On Human Resource Development and Productivity Growth in Japan: A survey of theory, measurement and empirical studies on human resources

Author Name MIYAGAWA Tsutomu (Faculty Fellow, RIETI) / TAKIZAWA Miho (Gakushuin University)
Creation Date/NO. May 2022 22-P-010
Research Project Capital Accumulation and Productivity Growth after the COVID-19 Crisis
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Human resource development is one of the key factors in improving productivity. It is important to understand the effects of human resource development on productivity improvement in a Japanese context, because most large Japanese firms have unique training systems based on the Japanese employment system. Our survey covers the theoretical background of human resource development, the measurement in human capital, and empirical studies on the effects of human resource development on productivity in Japan under the unique Japanese employment system.

Starting from the human capital theory by Becker (1964), we show how Becker’s model is revised when we consider an incomplete labor market. Regarding the measurement of human capital, we begin to examine how to measure human capital in the framework of National Accounts. In the satellite account in Canada, we found that the share of investment in human capital was 17.8% of GDP in 2010. The JIP and EUKLEMS databases focus on the training costs of firms, and we find that training costs in Japan in the late 2010s amounted to 1.6 trillion JPY and only a 0.3% share of GDP - which is less than in other advanced countries.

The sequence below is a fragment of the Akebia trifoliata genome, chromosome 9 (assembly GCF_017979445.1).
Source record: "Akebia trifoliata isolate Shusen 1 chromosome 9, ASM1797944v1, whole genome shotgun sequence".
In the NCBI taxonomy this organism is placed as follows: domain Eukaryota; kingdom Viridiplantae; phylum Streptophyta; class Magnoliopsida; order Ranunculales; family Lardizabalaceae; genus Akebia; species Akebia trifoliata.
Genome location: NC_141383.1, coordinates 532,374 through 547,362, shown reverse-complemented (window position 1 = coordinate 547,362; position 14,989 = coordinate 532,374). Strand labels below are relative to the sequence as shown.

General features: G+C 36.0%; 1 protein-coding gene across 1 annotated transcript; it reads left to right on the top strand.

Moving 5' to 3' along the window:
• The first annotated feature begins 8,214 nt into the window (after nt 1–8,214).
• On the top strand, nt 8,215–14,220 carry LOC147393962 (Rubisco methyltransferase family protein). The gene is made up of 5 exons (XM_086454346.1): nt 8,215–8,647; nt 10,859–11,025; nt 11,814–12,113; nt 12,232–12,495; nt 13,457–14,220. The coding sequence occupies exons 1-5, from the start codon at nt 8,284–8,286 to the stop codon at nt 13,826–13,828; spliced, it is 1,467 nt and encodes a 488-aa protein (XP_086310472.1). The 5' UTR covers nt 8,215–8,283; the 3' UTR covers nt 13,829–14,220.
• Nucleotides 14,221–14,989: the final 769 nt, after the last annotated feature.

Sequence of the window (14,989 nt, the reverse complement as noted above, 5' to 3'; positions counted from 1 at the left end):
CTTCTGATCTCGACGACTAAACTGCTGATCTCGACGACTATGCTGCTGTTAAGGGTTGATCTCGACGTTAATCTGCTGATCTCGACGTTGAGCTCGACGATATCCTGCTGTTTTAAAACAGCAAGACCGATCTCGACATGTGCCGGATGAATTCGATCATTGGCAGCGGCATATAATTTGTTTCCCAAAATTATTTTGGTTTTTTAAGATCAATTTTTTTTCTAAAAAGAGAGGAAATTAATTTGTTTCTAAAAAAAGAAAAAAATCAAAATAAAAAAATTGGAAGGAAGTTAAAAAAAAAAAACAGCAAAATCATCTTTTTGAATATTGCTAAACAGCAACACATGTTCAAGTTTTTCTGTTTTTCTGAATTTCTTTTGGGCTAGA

Empirical studies that use firm-level data about the effects of human resource development on productivity improvement in Japan show that off-the-job training contributes to productivity improvement, while the effects of on-the-job training on productivity improvement are inconclusive. Our recent survey on work styles under the COVID-19 pandemic show a decrease in training.

Based on our survey results, we propose two policies to improve productivity through human resource development. The first is to create a satellite account for human capital. Visualizing human capital in the accounting system will encourage increased government support for human resource development by firms. The second is to support physical capital investment. The increase in physical capital investment with new technology improves the skills of employees through on-the-job training—the main training system used in Japanese firms.